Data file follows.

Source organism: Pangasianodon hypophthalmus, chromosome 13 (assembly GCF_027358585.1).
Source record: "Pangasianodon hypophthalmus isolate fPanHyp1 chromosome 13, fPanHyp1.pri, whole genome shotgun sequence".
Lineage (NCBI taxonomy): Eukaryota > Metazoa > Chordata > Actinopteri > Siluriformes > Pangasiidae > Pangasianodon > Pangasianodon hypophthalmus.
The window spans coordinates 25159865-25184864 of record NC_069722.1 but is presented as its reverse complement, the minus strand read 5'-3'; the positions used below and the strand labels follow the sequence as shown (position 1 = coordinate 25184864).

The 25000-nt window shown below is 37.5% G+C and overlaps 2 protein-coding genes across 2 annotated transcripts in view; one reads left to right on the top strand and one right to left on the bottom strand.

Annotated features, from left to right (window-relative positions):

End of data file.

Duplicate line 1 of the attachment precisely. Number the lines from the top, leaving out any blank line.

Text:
Source organism: Pangasianodon hypophthalmus, chromosome 13 (assembly GCF_027358585.1).